Dropping your child off at a daycare can be an anxiety-ridden experience. Your childcare provider will be spending just as much time as you do with your child. So, it is natural to have a lot of questions. But how do you effectively speak with your childcare provider without coming off pushy or demanding? We have some tips on how to communicate with your childcare provider that may help.
Keep Lines of Communication Open
Childcare providers want to speak with you just as much as you want to speak with them. They are caring for and teaching your child daily, in most cases, and they want to keep you in the loop about their progress or any issues that may arise.
Be available for any meetings your provider wants to schedule. Providers like to show you what your child is doing on a daily basis. They don’t want to keep you in the dark, as they understand how important your child is. This is even more important now with COVID-19 as many daycares are not allowing parents to enter the building so keeping contact will require more effort than before. Some daycare providers will text or email parents daily or weekly. If this is something you would like, inquire before you choose a daycare facility. This way you will know before your child’s first day that those lines of communication are open.
Respect Their Time
Just like you, your childcare provider is very busy, as they are caring for a lot of children. If you are interested in speaking with them about your child, schedule a meeting. You don’t want to start an important conversation during drop-off or pickup, when things can be hectic.
By scheduling a meeting to communicate with your childcare provider, you are showing them you respect their time and, in turn, they will respect yours.
Treat Them Like Professionals
When communicating with your childcare provider, no matter how close you are with them, remember that they are professionals and should be treated that way. With technology, such as texting or emailing, it can be easy to fire off a message with ‘I would like to meet with you.’ But try to be specific. If there is an issue that needs to be addressed, let them know ahead of time so they can be prepared. If you would just like to discuss your child’s progress, let them know this too.
Remember, just because you are friendly with them doesn’t mean you can take advantage when issues arise. Treat them with the same respect you would anyone you are doing business with.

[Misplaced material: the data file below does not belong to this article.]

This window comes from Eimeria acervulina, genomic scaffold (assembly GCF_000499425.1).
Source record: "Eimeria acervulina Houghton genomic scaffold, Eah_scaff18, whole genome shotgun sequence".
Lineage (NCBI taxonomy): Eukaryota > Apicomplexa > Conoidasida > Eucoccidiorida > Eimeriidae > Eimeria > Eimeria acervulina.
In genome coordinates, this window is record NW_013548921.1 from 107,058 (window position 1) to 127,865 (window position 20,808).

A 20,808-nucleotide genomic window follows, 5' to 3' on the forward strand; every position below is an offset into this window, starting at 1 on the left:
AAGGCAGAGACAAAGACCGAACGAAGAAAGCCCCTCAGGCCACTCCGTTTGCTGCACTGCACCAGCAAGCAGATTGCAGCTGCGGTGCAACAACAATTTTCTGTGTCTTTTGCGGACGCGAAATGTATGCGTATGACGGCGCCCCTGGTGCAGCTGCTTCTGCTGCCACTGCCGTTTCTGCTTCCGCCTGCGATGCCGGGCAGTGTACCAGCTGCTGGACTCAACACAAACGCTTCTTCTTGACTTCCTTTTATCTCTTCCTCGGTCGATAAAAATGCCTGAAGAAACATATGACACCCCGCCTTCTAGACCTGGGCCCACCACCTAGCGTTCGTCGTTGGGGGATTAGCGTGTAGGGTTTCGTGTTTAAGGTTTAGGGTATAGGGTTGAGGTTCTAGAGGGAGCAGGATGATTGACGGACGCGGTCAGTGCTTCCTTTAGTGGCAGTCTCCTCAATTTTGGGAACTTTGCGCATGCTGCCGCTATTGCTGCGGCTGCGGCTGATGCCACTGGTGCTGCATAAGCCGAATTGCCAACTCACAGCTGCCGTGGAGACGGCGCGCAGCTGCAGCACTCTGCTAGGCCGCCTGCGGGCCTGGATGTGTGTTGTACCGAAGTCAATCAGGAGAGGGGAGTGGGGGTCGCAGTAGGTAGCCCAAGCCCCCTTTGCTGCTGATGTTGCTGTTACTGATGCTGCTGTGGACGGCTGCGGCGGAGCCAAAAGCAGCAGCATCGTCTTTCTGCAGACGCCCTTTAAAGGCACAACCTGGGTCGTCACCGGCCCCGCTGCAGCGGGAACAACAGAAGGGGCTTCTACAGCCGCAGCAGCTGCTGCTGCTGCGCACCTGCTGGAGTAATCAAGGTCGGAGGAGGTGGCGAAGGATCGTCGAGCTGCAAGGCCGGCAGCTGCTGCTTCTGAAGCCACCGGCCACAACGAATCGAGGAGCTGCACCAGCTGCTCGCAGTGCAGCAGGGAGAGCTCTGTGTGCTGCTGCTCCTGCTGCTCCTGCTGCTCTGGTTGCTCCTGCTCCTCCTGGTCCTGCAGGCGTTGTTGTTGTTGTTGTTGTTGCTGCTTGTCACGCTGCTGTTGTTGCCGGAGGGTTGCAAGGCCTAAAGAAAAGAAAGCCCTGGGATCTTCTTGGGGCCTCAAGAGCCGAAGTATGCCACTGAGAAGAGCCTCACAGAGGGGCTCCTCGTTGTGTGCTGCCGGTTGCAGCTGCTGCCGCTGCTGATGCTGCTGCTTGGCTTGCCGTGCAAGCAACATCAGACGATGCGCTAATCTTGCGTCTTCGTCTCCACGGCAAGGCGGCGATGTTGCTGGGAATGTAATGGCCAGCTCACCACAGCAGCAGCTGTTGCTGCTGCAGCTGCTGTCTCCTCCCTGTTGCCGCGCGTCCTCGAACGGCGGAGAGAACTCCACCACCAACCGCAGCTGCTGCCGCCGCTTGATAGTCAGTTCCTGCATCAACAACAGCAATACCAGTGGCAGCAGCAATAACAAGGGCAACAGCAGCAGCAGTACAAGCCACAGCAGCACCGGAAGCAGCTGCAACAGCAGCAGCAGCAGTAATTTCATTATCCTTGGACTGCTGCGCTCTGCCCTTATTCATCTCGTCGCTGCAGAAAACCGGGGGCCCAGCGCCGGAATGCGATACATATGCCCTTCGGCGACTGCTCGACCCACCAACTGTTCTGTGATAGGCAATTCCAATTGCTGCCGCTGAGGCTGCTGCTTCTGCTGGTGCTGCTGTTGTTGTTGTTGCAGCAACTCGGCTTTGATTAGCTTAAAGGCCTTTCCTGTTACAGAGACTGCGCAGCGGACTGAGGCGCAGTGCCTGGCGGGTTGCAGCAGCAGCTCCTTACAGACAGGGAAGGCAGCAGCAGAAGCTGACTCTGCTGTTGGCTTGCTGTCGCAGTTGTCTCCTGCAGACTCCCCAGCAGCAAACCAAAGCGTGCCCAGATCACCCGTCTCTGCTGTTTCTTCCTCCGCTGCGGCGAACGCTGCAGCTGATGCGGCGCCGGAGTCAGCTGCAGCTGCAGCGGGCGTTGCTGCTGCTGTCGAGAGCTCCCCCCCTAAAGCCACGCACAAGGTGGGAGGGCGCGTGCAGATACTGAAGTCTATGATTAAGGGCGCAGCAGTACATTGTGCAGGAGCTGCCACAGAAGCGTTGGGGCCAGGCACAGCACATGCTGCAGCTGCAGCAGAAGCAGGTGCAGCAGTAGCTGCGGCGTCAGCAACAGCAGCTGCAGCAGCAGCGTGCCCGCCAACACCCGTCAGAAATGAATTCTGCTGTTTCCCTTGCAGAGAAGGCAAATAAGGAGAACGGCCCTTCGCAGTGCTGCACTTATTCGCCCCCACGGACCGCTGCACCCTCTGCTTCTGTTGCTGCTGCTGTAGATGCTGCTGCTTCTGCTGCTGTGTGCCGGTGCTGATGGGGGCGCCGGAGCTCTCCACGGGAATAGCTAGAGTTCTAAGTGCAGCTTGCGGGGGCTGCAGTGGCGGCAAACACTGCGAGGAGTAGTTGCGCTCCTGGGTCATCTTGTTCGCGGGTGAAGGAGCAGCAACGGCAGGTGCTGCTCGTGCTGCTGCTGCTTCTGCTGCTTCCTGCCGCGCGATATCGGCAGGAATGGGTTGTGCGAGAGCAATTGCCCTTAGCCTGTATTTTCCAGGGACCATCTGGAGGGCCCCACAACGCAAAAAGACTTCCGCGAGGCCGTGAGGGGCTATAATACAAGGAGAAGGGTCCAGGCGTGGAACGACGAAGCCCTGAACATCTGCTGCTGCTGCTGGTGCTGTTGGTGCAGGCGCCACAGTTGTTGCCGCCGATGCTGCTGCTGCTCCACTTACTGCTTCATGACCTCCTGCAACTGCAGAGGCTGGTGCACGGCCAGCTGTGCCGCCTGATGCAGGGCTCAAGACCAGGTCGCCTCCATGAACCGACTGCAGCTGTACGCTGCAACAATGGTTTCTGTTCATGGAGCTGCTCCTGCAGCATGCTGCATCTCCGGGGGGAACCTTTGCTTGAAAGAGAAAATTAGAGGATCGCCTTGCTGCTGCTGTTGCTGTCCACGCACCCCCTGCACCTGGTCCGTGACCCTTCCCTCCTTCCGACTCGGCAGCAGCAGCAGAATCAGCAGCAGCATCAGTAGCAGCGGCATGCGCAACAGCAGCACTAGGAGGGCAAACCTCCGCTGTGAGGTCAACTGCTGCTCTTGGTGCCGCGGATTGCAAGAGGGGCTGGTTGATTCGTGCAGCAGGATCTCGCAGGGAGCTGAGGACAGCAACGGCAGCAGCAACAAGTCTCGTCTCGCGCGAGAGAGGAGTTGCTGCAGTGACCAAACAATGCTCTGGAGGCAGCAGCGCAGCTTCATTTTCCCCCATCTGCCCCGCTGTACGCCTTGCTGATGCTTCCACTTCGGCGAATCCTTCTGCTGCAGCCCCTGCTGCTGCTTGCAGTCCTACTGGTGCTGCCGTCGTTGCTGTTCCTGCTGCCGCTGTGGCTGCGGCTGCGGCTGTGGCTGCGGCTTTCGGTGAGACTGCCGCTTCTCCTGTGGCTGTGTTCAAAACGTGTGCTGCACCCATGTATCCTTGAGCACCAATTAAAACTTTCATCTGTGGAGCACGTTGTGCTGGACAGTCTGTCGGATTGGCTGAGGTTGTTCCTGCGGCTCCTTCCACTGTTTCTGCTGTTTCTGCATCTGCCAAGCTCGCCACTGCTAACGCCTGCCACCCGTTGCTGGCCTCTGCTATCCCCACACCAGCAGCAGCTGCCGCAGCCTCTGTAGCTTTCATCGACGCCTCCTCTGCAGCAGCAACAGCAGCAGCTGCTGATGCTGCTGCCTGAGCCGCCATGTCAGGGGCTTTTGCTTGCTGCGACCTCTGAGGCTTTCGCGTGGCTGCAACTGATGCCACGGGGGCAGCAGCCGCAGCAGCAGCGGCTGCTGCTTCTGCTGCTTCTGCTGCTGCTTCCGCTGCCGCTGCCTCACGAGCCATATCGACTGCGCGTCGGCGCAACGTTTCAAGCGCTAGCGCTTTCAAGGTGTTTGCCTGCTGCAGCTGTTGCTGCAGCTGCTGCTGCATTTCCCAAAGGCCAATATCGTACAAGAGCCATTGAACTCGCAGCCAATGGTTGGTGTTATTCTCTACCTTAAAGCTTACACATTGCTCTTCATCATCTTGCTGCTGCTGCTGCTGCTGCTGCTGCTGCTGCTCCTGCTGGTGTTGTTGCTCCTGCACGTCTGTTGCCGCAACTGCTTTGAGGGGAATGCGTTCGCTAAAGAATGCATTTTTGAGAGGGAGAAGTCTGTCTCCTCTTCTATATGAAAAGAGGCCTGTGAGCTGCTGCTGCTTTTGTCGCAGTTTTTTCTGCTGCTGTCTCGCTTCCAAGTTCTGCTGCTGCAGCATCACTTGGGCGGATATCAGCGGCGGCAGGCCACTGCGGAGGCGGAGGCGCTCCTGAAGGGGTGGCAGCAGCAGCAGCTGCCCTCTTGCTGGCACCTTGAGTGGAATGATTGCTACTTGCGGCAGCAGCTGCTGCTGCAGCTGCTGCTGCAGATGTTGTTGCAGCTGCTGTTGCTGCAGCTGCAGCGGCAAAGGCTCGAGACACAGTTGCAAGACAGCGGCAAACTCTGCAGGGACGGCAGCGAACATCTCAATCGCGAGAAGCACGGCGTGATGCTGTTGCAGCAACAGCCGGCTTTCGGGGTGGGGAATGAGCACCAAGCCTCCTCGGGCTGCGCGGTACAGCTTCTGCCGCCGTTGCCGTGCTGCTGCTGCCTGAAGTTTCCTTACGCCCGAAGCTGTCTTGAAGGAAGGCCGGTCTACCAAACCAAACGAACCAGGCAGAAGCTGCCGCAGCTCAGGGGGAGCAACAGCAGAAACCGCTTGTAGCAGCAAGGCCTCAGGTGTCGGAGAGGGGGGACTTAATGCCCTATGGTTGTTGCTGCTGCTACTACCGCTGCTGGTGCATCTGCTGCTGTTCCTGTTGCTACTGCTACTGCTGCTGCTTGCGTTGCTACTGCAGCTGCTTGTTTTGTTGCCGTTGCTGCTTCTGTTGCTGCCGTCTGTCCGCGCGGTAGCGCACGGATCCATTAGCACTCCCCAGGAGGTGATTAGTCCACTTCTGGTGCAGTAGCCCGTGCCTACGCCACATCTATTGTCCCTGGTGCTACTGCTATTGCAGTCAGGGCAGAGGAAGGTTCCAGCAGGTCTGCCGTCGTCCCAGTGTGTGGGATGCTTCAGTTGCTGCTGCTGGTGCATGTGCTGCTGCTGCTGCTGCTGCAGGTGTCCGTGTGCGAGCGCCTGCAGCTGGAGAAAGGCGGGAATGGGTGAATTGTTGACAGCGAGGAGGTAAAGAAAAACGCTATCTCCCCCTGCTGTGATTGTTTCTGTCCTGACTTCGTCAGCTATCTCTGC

Be Prepared to Listen
As parents, we may jump to conclusions when we don’t like something our child says. For example, if your child comes home from daycare and claims their caregiver was mean, don’t immediately place the blame on your provider. Take the time to explain to your provider what your child said, and listen to their response. Perhaps your child was misbehaving and his or her provider needed to discipline them. If this is something you are OK with, then speak with your child and explain that they need to respect the rules while at daycare and listen to their provider. If you are not OK with how the provider handled a situation, calmly explain your feelings and try to come up with a solution you can both agree on in future situations.
The last thing you want to be with your childcare provider is confrontational. Remember, your daycare provider works for you and wants what is best for your child. If something isn’t working, talk it through together. Childcare providers want both you and your child to be happy.
Something you also want to remember when figuring out how to communicate with your childcare provider is letting them know positive things about your child. Perhaps you only communicate with your childcare provider when there is an issue or concern. Try to remember to reach out and offer praise every once in a while. If your child has a particularly great day at daycare, shoot your provider a thank you email or mention it during drop-off the next day.
The key is letting them know they are doing a good job, and that they are valued.
Ultimately, it’s up to you to build a relationship and how you want to communicate with your childcare provider. Be involved and remember that your childcare provider wants to offer the best experience for your child. And only you can help make that happen since you know your child best!